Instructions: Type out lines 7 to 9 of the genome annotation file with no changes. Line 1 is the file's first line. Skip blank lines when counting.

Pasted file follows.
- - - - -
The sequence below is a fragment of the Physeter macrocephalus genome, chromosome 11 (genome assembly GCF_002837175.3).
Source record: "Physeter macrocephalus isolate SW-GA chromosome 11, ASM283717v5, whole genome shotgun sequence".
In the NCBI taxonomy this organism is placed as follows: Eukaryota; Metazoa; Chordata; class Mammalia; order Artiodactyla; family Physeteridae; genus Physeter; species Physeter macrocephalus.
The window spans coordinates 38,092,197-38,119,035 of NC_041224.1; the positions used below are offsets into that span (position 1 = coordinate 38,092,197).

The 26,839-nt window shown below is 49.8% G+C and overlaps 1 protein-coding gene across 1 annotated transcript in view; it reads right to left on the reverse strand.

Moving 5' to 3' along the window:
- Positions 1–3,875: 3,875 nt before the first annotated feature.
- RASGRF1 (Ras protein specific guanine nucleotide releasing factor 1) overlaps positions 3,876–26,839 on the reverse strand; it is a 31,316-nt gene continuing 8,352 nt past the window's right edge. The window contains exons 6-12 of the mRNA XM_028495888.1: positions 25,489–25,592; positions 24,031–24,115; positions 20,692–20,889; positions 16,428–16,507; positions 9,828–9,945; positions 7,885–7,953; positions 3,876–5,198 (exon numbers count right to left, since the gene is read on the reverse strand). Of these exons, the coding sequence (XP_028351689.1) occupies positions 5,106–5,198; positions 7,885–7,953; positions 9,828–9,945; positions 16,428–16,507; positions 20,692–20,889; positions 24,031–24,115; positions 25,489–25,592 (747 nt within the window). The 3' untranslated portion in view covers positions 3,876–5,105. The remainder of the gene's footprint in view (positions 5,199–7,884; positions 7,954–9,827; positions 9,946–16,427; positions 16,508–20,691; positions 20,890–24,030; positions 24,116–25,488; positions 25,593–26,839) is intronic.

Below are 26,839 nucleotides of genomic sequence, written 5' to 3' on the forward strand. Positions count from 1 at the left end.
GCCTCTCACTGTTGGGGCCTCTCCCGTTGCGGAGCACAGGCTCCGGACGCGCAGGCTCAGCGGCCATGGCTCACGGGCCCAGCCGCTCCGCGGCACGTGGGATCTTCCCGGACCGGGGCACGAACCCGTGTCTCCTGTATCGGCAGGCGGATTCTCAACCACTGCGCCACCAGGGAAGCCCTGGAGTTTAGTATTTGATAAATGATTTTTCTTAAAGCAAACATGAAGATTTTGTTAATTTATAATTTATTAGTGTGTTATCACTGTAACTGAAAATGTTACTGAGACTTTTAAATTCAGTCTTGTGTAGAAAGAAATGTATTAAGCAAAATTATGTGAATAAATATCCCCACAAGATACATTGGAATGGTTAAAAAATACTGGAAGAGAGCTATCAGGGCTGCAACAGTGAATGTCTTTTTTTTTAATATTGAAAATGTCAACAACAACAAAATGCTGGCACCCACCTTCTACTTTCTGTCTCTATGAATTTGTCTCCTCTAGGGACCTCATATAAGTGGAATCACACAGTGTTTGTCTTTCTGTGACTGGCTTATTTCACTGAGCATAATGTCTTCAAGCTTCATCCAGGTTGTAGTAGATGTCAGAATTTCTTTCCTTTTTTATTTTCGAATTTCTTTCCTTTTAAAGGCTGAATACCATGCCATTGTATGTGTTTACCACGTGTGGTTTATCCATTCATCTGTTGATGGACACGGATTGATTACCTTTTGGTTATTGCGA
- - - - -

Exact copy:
- Positions 1–3,875: 3,875 nt before the first annotated feature.
- RASGRF1 (Ras protein specific guanine nucleotide releasing factor 1) overlaps positions 3,876–26,839 on the reverse strand; it is a 31,316-nt gene continuing 8,352 nt past the window's right edge. The window contains exons 6-12 of the mRNA XM_028495888.1: positions 25,489–25,592; positions 24,031–24,115; positions 20,692–20,889; positions 16,428–16,507; positions 9,828–9,945; positions 7,885–7,953; positions 3,876–5,198 (exon numbers count right to left, since the gene is read on the reverse strand). Of these exons, the coding sequence (XP_028351689.1) occupies positions 5,106–5,198; positions 7,885–7,953; positions 9,828–9,945; positions 16,428–16,507; positions 20,692–20,889; positions 24,031–24,115; positions 25,489–25,592 (747 nt within the window). The 3' untranslated portion in view covers positions 3,876–5,105. The remainder of the gene's footprint in view (positions 5,199–7,884; positions 7,954–9,827; positions 9,946–16,427; positions 16,508–20,691; positions 20,890–24,030; positions 24,116–25,488; positions 25,593–26,839) is intronic.

Below are 26,839 nucleotides of genomic sequence, written 5' to 3' on the forward strand. Positions count from 1 at the left end.